It’s so nice to have John Ceepak and Danny Boyle back again. If you are unfamiliar with Chris Grabenstein’s mysteries, then ROLLING THUNDER, the sixth installment in the series, is a great place to start. Ceepak and Boyle are senior/junior partners in the Sea Haven, New Jersey Police Department. Sea Haven is a semi-seedy Jersey shore resort destination with enough trouble to give them job security for years to come. Ceepak is a war veteran who is all right angles and, by reputation and in reality, never lies; Boyle is his somewhat younger understudy and the narrator of the series.
Grabenstein is a wonderful author who has quickly moved to the A-lists of the readers who have encountered this series, in part due to the endearing traits of his memorable characters. He also has that rare ability to give readers plenty of detail without bogging down the narrative in minutiae. The result is a story that flows swiftly but with heft, much like a roller coaster, which is precisely what the book happens to be.
Let us put things in context. Rolling Thunder is the name of a brand-new roller coaster that is all set to take its inaugural run in Sea Haven on the Saturday of Memorial Day weekend, which, as Boyle hastens to inform us in the opening paragraphs of the book, unofficially starts the resort season. But Rolling Thunder hardly gets out of the gate before claiming its first victim: Paddy O’Malley’s wife, its owner. The O’Malley family is interesting, and each member is worth the price of admission to the novel all by themselves. It appears that Mrs. O’Malley’s already overstrained heart succumbed to the excitement of the roller coaster ride. The reaction of her family to her demise, however, is not exactly what one might expect, and it arouses at least a tickle of suspicion with Ceepak and Boyle. They don’t have much time to explore it, though, since another death --- this one certainly a grisly murder --- follows almost immediately, requiring that they devote all their energy to the investigation.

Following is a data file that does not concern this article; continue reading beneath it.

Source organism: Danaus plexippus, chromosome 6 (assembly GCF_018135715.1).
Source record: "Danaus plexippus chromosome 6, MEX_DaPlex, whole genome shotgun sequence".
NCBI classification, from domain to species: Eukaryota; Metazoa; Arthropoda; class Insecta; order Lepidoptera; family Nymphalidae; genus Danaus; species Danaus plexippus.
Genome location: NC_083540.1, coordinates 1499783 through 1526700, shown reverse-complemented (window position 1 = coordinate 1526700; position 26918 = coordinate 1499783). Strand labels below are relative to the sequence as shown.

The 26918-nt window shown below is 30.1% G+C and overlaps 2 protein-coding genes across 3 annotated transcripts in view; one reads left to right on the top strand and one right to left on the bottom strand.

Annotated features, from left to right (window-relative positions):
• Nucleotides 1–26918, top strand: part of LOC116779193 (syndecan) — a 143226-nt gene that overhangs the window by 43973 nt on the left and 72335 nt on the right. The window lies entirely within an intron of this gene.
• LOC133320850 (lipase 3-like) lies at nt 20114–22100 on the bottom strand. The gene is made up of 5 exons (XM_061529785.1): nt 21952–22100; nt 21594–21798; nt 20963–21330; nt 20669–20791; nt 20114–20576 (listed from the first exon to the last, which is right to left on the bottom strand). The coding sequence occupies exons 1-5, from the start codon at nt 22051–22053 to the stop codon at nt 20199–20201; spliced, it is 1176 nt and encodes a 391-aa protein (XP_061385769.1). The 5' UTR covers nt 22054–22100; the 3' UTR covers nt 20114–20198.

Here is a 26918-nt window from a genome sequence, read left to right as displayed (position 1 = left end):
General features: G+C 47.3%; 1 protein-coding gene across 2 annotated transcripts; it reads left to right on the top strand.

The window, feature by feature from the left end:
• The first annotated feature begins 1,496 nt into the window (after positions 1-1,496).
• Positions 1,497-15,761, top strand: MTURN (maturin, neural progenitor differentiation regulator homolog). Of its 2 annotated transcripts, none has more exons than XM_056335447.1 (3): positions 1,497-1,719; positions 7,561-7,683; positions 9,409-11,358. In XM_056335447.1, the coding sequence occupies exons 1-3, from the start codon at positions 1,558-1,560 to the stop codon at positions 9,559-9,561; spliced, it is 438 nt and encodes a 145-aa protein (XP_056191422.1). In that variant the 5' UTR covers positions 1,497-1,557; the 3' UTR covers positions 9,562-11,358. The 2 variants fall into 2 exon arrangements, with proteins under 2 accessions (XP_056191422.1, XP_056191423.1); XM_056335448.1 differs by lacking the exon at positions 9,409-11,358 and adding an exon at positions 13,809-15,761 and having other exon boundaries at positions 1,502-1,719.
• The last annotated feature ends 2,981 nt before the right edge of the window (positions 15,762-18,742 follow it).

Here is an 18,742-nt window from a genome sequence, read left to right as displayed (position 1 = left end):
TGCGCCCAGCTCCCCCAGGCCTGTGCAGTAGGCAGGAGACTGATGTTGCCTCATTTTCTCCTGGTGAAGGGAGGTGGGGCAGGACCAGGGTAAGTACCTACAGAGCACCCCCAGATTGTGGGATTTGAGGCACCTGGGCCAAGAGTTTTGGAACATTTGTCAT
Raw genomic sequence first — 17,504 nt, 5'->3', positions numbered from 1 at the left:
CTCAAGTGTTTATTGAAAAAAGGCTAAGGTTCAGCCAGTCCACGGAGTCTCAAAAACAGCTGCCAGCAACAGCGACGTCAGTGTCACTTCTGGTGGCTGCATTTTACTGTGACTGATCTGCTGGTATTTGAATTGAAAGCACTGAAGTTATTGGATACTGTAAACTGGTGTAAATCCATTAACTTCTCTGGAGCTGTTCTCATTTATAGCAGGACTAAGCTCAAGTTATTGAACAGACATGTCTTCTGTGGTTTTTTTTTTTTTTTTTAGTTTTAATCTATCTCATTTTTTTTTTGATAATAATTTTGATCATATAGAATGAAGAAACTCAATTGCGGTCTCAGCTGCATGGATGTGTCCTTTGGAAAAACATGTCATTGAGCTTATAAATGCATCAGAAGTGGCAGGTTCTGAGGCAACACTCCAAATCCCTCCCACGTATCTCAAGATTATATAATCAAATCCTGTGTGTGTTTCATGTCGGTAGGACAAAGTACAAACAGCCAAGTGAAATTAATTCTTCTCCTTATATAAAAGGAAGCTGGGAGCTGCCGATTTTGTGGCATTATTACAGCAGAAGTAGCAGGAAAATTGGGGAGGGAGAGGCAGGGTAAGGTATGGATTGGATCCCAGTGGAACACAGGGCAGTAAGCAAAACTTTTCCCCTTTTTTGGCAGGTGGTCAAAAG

As Yogi Berra so famously noted, “(Y)ou can observe a lot just by watching,” and indeed, Ceepak and Boyle utilize their powers of observation with interrogation and the good old practice of kicking over rocks in order to follow a trail that leads not only to the corridors of city and state government but also back to their own department, among other places. Grabenstein creates an interesting yet not overly complex mystery that is populated by familiar characters, both likable and otherwise, resulting in a story that is entertaining without sacrificing word craft.
One of my favorite elements of these mysteries is that each novel moves the lives of Ceepak and Boyle along, at least a bit. ROLLING THUNDER is no exception. While Ceepak’s ready-made family is kept off the pages for most of the book, an element of the past comes back once again to haunt him, with an unexpected conclusion. And Boyle experiences some potential changes in his life, ones that have the power to challenge his dedication to his job --- or perhaps to make it stronger. Readers who have been around from the beginning of the series will be delighted, as always, while those for whom this is the first ride will no doubt buy return tickets for earlier volumes.
Reviewed by Joe Hartlaub on January 23, 2011